Ahsoka’s duel with the magistrate (armed with the Beskar speak) is tense and exciting and while it’s going on Mando and Michael have a conversation about who might win. Michael tries to convince Mando he knows he’s on the wrong side, or at least on a side that isn’t a cause worth dying for. When the chips are down and they hear Ahsoka winning, he makes to put his shotgun blaster on the ground but uses that as a distraction to try to pull a blaster pistol on Mando, who easily draws and shoots him dead.

Did you know that Star Wars is often, secretly, a western crossed with a samurai story?

Anyway, Ahsoka asks the magistrate for the information she seeks: where is Grand Admiral Thrawn? The town liberated, Mando heads back to the ship (with the Beskar spear) to get Grogu. Ahsoka reiterates that she cannot train him, but rather to take Grogu to a Jedi temple and to use that temples connection with the force to help him choose his own path and perhaps call out to another Jedi for training.

This episode continues the season’s tendency of Mando and Grogu going to a place, Mando doing a thing for a person for information, and then heading off to another place. Sure, the plot is a little simplistic, but Mando and Grogu are so damned cute together that it doesn’t really matter. Fans of the Clone Wars and Rebels animated series will be happy with the portrayal of Ahsoka by Rosario Dawson, and any fan of Star Wars will like the lightsaber shenanigans.

There are a couple of big revelations as well, including the Childs name. I adore how he turns his head whenever Mando says his name, and I love that I get to call him something other than The Child now.

I was really hoping that this would be the start of the endgame for the season though, and while being on a new quest to a new place to do a new thing with the child isn’t a dealbreaker I would have preferred to see some actual progress get made in the plot as much as it has in the characters.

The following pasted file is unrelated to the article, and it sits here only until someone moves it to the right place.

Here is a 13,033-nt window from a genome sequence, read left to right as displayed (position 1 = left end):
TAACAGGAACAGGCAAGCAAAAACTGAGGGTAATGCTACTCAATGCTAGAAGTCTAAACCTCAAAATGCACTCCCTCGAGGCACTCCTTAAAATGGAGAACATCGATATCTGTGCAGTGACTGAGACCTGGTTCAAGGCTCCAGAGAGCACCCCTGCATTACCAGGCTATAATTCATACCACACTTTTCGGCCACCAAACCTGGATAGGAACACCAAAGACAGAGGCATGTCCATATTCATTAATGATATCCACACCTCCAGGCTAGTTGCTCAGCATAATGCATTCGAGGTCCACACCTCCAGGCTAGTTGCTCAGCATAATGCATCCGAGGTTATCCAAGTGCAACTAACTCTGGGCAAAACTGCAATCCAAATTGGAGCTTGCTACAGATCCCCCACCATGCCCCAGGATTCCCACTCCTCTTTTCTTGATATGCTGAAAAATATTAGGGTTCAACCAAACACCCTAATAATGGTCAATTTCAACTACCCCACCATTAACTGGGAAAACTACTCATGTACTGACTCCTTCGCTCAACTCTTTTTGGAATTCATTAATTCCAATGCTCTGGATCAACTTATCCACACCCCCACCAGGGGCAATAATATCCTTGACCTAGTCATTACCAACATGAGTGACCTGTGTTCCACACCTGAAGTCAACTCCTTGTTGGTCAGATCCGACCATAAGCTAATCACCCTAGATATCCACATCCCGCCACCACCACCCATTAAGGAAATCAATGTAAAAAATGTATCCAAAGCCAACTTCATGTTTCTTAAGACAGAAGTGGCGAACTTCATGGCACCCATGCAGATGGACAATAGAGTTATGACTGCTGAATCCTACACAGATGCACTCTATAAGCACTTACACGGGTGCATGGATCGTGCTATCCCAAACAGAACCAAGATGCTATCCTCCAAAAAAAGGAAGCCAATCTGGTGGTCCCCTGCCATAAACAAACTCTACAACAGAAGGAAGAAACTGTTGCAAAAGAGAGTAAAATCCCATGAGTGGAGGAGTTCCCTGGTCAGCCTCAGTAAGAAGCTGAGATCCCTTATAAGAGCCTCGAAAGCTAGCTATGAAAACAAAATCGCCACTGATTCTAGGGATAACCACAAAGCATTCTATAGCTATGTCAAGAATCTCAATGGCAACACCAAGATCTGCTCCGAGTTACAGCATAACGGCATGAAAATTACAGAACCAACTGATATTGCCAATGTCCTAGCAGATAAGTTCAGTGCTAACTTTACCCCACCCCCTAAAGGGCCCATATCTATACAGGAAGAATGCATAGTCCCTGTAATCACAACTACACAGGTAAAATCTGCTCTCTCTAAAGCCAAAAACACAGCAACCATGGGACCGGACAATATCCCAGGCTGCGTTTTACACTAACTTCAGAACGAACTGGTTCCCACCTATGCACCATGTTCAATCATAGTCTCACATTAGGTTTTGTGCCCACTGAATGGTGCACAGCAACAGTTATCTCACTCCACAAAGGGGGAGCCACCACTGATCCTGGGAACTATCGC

That being said, fans of the old extended universe and Rebels will no doubt be excited to hear Thrawn name-dropped. He’s an excellent character and bad guy, and a long-standing favourite of many. My immediate hope is they get Lars Mikkelsen (brother of Mads!) to play him in real life, as he already voiced the character on Rebels.

Five episodes down, three to go. The child has a name, and the Razor Crest still has a tracking beacon on it. There is plenty of hijinx still to get up to!

Other Notes

  • There’s a blink, and you miss it Morai in one shot. I like it.
  • The moment when Ahsoka looks at the guy who immediately balks and runs at the start of the assault on the village, the looks he gives him is straight out of the animated series.
  • I’m glad that the fight between Mando and Ahsoka was so short. Ain’t no one got time for this, and it doesn’t matter who might have one because they both could have.
  • There was a Loth-cat in one of the alleys!
  • Star Wars is always a mix of western and samurai tropes, but this episode really took those things to new levels. Quickdraw contest while there’s a duel of master martial artists going on in the background? Don’t mind if I do.
  • Yes, I am aware I am using an image from The Clone Wars. Images of this episode of The Mandalorian were not available when I hit publish.